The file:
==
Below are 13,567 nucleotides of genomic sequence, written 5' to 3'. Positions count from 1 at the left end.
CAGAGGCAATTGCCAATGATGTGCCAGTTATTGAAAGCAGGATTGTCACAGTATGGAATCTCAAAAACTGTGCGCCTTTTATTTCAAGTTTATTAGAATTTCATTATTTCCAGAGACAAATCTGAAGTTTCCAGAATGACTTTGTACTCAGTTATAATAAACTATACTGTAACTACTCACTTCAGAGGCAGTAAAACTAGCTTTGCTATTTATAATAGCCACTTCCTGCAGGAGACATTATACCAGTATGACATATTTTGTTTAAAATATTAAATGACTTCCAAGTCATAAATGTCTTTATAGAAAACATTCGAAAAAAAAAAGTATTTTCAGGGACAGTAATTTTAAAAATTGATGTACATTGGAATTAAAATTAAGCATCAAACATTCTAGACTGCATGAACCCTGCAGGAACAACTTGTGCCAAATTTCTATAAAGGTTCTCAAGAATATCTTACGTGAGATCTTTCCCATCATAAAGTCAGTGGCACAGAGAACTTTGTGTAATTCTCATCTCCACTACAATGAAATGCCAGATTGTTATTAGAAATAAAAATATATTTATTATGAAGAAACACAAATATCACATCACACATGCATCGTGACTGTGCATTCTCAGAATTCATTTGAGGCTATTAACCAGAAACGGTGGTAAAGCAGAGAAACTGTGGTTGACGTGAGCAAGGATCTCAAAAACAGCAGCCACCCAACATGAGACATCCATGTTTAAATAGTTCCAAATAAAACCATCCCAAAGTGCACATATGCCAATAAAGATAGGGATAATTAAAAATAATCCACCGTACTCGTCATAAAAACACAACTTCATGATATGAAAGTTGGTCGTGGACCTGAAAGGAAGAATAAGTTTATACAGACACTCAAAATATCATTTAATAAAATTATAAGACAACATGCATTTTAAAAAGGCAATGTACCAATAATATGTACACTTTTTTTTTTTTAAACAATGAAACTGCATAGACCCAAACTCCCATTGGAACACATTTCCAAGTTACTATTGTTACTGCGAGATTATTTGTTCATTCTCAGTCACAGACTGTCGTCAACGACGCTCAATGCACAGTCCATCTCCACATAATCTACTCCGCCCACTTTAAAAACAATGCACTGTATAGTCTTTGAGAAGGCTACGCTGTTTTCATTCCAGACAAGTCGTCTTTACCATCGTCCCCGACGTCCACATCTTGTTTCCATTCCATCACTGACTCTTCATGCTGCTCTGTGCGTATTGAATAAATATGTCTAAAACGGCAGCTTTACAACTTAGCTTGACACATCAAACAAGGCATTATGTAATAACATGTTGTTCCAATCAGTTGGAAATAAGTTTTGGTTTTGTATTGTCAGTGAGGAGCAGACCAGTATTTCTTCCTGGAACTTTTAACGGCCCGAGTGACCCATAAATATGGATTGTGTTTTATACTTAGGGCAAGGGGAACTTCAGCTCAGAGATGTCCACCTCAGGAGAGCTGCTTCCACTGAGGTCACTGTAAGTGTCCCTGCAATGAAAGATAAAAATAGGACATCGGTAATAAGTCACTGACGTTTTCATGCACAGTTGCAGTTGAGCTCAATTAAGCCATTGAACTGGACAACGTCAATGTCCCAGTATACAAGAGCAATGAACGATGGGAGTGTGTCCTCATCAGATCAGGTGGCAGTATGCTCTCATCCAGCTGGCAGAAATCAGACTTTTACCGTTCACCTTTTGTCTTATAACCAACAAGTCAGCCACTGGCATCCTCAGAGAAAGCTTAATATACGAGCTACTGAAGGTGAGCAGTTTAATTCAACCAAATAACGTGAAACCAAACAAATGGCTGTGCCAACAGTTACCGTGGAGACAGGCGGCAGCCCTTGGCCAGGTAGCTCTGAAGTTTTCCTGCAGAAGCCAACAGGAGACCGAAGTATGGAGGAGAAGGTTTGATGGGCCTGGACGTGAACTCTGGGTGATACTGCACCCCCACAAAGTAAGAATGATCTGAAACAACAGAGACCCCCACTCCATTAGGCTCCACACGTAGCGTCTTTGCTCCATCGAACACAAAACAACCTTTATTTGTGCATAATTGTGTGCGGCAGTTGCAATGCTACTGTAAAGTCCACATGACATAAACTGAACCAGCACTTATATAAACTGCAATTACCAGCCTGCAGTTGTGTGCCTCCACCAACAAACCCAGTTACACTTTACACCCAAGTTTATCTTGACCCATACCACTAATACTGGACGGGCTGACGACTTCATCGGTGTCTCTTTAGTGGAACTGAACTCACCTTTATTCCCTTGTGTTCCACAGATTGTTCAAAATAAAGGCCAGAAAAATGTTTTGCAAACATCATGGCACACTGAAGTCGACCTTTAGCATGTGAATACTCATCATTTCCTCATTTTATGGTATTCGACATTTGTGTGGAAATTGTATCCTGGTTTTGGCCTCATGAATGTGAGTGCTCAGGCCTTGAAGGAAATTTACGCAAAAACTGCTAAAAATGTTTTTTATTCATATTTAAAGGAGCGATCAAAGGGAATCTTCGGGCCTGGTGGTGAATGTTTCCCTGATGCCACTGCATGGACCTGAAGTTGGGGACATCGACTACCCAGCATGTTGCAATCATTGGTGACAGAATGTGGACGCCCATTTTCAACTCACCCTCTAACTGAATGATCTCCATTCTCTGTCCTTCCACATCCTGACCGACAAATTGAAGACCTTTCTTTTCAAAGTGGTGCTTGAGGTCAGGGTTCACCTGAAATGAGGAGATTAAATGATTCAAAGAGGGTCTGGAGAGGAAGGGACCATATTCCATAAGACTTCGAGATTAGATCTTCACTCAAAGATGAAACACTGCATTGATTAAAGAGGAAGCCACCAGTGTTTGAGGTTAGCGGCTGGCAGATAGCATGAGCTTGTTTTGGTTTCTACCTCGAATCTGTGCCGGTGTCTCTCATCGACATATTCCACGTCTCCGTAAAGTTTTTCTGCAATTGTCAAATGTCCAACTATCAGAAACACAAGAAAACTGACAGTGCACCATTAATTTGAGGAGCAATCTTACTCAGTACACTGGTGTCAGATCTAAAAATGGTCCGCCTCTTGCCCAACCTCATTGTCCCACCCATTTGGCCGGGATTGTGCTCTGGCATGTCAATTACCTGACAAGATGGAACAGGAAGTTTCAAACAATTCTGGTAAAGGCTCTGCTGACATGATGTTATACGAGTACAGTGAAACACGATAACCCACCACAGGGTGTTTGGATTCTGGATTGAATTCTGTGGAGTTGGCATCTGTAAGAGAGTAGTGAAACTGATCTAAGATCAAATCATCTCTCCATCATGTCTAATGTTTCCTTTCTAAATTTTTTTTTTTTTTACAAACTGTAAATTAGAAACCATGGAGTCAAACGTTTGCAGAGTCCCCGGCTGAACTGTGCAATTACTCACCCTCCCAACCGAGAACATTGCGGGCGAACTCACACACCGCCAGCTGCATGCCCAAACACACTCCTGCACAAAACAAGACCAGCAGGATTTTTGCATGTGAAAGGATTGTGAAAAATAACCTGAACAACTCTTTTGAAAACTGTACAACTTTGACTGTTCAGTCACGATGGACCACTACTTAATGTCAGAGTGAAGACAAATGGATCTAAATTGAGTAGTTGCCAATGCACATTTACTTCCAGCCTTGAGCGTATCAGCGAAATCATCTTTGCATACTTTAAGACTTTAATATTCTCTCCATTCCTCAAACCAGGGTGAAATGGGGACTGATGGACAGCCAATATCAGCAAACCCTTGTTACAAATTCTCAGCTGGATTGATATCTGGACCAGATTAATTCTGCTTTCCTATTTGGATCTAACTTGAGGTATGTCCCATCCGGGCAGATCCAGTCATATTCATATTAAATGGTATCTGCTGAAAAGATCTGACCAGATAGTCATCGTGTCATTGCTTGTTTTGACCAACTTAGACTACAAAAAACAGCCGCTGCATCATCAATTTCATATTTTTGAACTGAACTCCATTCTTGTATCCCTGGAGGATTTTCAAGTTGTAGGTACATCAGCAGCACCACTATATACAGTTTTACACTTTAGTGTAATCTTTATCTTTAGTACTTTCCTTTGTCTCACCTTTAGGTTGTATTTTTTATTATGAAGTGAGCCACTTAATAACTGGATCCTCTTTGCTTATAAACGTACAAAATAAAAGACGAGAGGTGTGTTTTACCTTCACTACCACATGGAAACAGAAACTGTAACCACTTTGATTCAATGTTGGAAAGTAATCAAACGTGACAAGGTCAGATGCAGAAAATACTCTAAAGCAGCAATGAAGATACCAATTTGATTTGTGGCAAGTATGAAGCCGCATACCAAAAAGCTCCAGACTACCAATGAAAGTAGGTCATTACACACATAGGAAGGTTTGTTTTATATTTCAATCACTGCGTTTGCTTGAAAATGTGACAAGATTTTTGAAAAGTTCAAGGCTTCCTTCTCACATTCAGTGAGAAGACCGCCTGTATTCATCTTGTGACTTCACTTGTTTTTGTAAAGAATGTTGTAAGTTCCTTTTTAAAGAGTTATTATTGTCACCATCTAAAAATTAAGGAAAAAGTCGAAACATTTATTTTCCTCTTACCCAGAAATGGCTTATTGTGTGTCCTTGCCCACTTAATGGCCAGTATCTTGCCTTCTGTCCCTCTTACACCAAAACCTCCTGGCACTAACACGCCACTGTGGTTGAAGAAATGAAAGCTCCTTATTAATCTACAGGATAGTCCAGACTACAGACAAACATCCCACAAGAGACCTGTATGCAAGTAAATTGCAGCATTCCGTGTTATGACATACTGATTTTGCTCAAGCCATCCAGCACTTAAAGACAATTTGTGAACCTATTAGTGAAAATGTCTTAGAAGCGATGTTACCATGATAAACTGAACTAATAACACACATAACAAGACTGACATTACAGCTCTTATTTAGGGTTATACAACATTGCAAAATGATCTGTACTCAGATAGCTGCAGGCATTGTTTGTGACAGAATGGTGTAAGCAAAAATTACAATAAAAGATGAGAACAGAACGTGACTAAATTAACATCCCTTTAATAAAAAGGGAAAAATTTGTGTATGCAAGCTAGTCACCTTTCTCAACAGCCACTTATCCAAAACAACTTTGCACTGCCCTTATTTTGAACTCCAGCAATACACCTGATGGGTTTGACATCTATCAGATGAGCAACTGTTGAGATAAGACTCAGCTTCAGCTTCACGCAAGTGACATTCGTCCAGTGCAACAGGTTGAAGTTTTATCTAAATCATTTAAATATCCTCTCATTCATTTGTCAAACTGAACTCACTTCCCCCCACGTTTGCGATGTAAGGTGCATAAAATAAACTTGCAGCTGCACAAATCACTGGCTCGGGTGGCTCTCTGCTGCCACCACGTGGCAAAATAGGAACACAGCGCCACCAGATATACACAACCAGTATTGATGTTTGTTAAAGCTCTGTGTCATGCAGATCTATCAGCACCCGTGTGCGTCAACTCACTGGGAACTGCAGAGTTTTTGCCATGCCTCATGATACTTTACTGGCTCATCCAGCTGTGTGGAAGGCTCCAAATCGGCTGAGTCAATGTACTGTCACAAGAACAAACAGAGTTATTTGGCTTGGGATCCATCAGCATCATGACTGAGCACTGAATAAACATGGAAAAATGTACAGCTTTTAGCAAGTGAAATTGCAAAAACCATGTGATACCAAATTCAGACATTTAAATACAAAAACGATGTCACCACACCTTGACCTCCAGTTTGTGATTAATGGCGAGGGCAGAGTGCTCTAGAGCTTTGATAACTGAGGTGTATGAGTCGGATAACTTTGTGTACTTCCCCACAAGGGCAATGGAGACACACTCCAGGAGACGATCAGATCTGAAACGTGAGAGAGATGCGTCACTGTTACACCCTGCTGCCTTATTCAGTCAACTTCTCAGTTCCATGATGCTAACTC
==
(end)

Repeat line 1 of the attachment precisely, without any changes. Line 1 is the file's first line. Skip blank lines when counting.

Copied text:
Below are 13,567 nucleotides of genomic sequence, written 5' to 3'. Positions count from 1 at the left end.